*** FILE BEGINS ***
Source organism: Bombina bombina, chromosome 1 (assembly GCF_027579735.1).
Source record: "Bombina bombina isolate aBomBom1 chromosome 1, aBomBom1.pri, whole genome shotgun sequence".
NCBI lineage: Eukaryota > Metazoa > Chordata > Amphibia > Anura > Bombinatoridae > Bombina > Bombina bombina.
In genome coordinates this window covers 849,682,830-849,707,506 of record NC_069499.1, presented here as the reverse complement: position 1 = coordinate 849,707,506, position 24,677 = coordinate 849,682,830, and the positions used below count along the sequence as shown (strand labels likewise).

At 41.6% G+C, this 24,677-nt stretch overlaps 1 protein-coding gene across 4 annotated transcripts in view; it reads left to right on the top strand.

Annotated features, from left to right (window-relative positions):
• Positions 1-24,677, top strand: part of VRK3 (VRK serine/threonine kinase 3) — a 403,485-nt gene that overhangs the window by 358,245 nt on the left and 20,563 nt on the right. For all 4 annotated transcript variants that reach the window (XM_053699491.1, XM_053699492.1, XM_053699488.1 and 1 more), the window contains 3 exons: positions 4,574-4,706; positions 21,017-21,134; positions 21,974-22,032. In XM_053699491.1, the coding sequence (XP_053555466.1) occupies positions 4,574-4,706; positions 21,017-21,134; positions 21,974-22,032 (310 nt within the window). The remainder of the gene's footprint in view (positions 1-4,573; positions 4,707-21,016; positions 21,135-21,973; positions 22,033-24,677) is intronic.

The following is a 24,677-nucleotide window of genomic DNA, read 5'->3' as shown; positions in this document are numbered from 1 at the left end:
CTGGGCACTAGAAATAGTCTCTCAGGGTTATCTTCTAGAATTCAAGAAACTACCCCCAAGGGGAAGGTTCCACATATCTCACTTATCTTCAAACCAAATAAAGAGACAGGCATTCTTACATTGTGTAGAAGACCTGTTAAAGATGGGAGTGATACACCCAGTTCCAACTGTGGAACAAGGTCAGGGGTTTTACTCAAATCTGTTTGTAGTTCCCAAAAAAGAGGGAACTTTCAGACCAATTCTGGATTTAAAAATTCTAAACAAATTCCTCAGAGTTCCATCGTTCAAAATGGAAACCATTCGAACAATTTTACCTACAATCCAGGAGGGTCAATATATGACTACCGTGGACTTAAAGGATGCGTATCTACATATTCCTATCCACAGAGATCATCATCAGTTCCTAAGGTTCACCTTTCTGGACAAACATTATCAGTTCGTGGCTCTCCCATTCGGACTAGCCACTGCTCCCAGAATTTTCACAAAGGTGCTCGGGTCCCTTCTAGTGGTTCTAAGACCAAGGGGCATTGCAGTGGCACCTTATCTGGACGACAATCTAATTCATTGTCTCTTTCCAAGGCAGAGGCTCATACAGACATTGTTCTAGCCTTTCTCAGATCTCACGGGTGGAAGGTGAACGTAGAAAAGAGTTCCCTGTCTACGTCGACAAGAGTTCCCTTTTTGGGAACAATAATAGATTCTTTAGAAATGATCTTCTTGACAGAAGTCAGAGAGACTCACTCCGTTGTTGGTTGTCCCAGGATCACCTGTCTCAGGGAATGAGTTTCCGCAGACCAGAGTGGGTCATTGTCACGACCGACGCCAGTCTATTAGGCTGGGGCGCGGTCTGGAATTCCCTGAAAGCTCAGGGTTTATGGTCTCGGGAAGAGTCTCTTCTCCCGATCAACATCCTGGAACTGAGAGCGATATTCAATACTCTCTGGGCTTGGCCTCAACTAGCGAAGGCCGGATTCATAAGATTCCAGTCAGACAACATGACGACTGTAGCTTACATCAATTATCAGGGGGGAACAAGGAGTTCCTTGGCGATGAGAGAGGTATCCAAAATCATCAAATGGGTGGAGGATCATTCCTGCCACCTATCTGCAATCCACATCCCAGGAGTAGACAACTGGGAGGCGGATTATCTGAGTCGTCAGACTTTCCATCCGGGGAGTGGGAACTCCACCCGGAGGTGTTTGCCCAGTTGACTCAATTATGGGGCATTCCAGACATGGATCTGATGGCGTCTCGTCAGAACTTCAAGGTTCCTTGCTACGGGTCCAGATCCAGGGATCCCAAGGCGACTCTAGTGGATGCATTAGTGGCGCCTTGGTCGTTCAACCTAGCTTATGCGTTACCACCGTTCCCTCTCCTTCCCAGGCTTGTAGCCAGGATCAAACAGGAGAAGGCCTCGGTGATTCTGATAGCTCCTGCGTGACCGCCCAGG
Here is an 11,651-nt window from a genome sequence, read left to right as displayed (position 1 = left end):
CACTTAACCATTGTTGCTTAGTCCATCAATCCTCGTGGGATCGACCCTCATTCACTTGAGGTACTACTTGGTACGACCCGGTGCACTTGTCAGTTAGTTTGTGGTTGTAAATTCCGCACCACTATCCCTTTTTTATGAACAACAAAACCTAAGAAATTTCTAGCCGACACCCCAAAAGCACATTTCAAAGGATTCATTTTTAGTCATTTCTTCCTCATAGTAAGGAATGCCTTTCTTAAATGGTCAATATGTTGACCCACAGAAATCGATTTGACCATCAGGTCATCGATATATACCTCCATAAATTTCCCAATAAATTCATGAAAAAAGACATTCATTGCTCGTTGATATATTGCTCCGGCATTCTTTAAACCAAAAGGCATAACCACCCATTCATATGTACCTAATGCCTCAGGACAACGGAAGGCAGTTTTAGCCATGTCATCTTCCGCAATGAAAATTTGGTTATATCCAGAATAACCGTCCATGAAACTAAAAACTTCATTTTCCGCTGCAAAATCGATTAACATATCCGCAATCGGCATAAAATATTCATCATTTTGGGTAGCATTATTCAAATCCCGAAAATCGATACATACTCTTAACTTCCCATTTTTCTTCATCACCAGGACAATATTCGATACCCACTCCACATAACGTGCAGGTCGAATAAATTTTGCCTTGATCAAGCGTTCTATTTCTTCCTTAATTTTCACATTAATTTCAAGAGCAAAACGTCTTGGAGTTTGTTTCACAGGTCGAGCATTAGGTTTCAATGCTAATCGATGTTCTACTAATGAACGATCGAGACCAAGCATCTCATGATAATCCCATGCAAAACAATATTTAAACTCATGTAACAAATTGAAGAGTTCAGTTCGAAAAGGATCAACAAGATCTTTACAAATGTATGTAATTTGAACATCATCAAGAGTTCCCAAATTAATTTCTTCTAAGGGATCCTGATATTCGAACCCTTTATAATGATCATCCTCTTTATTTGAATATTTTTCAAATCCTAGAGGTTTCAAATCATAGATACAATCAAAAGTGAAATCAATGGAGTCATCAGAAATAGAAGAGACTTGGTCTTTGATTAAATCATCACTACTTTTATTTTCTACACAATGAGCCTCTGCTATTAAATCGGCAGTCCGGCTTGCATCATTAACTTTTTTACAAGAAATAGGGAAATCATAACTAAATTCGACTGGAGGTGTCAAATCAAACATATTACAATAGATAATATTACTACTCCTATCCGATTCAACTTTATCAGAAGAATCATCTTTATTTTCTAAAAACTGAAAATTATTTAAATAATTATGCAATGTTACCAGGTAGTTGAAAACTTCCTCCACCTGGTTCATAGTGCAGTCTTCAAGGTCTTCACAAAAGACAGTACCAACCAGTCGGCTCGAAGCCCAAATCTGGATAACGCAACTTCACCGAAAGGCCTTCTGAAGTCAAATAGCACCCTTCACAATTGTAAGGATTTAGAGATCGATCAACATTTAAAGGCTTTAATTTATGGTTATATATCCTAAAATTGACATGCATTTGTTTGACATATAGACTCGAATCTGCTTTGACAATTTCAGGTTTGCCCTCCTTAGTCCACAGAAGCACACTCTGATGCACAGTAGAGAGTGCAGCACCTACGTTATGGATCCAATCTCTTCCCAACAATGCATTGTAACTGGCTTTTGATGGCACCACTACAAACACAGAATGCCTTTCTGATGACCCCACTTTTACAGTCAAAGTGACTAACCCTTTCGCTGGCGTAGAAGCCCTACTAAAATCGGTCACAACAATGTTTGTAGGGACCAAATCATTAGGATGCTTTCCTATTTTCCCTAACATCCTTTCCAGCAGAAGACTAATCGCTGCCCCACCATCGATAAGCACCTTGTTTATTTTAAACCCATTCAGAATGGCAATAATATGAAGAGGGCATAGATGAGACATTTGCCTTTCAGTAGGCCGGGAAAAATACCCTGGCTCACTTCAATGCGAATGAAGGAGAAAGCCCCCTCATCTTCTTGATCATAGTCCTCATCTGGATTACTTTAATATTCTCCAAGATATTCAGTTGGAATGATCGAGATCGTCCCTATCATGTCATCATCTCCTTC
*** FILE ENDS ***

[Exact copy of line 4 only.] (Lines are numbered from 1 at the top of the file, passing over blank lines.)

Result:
In genome coordinates this window covers 849,682,830-849,707,506 of record NC_069499.1, presented here as the reverse complement: position 1 = coordinate 849,707,506, position 24,677 = coordinate 849,682,830, and the positions used below count along the sequence as shown (strand labels likewise).